Painting Influenced Eighteenth Century English Garden

I just finished  a book about Horace Walpole (1717-1797), the English natural landscape writer.  Though he was not a trained horticulturalist, he wrote about gardening and gardened himself.

[left: Lorraine’s Appollo and the Muses (1680), at the Boston Museum of Fine Arts.] 

His idea, along with others at that time, was that landscape painting formed an important source for understanding the new natural landscape design that was emerging in England.  Claude Lorraine (1604-1682), the French painter, Walpole  found particularly important for understanding the natural view.

I had to see one of Lorraine’s paintings so on a recent cold December afternoon I visited the Boston Museum of Fine Arts.

On the grand Museum’s second floor I discovered  Lorraine’s painting Appollo and the Muses, dated 1680.

What struck me about the painting was the light and darkness, along with the focus on nature  through  sky, trees, mountain, and water.  The images that refer to Roman deities was necessary to get the painting more acceptance.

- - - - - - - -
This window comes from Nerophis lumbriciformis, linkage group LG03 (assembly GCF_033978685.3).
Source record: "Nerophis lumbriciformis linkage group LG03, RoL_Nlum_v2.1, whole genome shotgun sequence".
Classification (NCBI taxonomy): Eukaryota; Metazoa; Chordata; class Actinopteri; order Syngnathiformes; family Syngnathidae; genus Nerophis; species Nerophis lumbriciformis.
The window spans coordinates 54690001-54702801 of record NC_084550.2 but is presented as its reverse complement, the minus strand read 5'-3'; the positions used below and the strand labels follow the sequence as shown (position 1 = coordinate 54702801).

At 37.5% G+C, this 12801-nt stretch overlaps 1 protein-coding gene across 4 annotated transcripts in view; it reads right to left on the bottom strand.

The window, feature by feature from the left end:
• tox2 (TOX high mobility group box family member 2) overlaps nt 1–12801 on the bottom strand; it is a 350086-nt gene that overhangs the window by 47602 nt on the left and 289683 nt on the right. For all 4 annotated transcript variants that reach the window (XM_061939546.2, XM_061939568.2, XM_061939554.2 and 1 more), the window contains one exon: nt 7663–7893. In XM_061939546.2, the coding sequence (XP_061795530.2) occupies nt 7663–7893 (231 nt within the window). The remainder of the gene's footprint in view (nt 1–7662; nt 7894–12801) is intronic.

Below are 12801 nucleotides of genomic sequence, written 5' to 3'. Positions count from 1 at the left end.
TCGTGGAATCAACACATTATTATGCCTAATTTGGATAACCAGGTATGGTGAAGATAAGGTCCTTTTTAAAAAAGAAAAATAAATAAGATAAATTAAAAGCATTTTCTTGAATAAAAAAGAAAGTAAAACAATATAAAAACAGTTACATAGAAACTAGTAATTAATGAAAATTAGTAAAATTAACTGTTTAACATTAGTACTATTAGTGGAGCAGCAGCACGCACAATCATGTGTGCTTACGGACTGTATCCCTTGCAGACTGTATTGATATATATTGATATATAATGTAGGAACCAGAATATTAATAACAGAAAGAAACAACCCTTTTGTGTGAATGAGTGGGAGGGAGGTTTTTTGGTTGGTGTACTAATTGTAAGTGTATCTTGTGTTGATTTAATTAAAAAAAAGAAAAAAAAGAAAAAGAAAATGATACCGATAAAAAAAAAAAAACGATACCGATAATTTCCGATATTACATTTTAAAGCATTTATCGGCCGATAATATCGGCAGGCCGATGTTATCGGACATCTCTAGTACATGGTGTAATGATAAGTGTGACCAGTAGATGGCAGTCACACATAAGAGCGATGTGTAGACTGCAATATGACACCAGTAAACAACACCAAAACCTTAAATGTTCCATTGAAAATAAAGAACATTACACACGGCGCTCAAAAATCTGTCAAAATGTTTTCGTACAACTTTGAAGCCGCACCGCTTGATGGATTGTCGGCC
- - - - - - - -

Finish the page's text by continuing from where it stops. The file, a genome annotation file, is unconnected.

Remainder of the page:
Seeing the painting opened up the world of early 18th century English landscape design, where the picturesque or natural view was evolving.  The fame of Lorraine as a landscape artist spread throughout Europe, with Rome as the center .

Horace Walpole and his friend poet and gardener Alexander Pope (1688-1740) would often raise the connection that the new landscape gardening had with  painting and poetry. They considered the three linked together as works of art.

The natural, picturesque landscape view emerged  from the work of such  garden enthusiasts of the 18th century.

Morris Brownell  in his book Alexander Pope and the Arts of  Georgian England wrote, “If we must date the introduction [of the picturesque view of landscape gardening] into England as a significant aesthetic, we ought to date it from Pope.”

Pope was a collector of landscape paintings.

The English gardeners of the first half of the 18th century gardened in a style defined in painting and poetry and they called it the picturesque.

By the end of the 18th century the picturesque view of the landscape  would be the model that English garden designer Humpry Repton expressed in his own work.

And from that time it also influenced American gardeners, especially in the use of the lawn as a setting for the picturesque scene.

Who or what influences how you garden today?

 

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